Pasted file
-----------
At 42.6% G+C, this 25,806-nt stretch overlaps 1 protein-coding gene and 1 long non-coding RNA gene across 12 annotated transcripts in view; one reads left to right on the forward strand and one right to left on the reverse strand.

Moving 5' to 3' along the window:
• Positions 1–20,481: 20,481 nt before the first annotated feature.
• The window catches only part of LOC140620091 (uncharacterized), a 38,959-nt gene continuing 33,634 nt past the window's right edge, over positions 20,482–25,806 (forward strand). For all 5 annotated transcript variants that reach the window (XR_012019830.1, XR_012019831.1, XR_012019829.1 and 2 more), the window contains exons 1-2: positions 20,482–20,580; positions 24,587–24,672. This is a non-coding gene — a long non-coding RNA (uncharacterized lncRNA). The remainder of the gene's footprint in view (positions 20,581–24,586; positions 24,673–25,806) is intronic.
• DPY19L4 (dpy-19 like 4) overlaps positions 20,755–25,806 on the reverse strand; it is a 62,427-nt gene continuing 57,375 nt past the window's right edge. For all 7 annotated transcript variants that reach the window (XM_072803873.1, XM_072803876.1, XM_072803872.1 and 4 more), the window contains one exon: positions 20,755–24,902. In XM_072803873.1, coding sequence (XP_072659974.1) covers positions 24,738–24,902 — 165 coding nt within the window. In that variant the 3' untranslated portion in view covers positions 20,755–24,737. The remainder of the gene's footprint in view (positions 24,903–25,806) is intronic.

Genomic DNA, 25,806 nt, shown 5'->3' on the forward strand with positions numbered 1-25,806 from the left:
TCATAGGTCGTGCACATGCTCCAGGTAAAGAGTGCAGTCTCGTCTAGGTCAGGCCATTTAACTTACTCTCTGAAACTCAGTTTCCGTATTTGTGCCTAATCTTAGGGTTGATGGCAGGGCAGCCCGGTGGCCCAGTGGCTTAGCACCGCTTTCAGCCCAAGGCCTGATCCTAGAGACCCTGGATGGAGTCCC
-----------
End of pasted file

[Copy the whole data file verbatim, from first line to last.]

At 42.6% G+C, this 25,806-nt stretch overlaps 1 protein-coding gene and 1 long non-coding RNA gene across 12 annotated transcripts in view; one reads left to right on the forward strand and one right to left on the reverse strand.

Moving 5' to 3' along the window:
• Positions 1–20,481: 20,481 nt before the first annotated feature.
• The window catches only part of LOC140620091 (uncharacterized), a 38,959-nt gene continuing 33,634 nt past the window's right edge, over positions 20,482–25,806 (forward strand). For all 5 annotated transcript variants that reach the window (XR_012019830.1, XR_012019831.1, XR_012019829.1 and 2 more), the window contains exons 1-2: positions 20,482–20,580; positions 24,587–24,672. This is a non-coding gene — a long non-coding RNA (uncharacterized lncRNA). The remainder of the gene's footprint in view (positions 20,581–24,586; positions 24,673–25,806) is intronic.
• DPY19L4 (dpy-19 like 4) overlaps positions 20,755–25,806 on the reverse strand; it is a 62,427-nt gene continuing 57,375 nt past the window's right edge. For all 7 annotated transcript variants that reach the window (XM_072803873.1, XM_072803876.1, XM_072803872.1 and 4 more), the window contains one exon: positions 20,755–24,902. In XM_072803873.1, coding sequence (XP_072659974.1) covers positions 24,738–24,902 — 165 coding nt within the window. In that variant the 3' untranslated portion in view covers positions 20,755–24,737. The remainder of the gene's footprint in view (positions 24,903–25,806) is intronic.

Genomic DNA, 25,806 nt, shown 5'->3' on the forward strand with positions numbered 1-25,806 from the left:
TCATAGGTCGTGCACATGCTCCAGGTAAAGAGTGCAGTCTCGTCTAGGTCAGGCCATTTAACTTACTCTCTGAAACTCAGTTTCCGTATTTGTGCCTAATCTTAGGGTTGATGGCAGGGCAGCCCGGTGGCCCAGTGGCTTAGCACCGCTTTCAGCCCAAGGCCTGATCCTAGAGACCCTGGATGGAGTCCC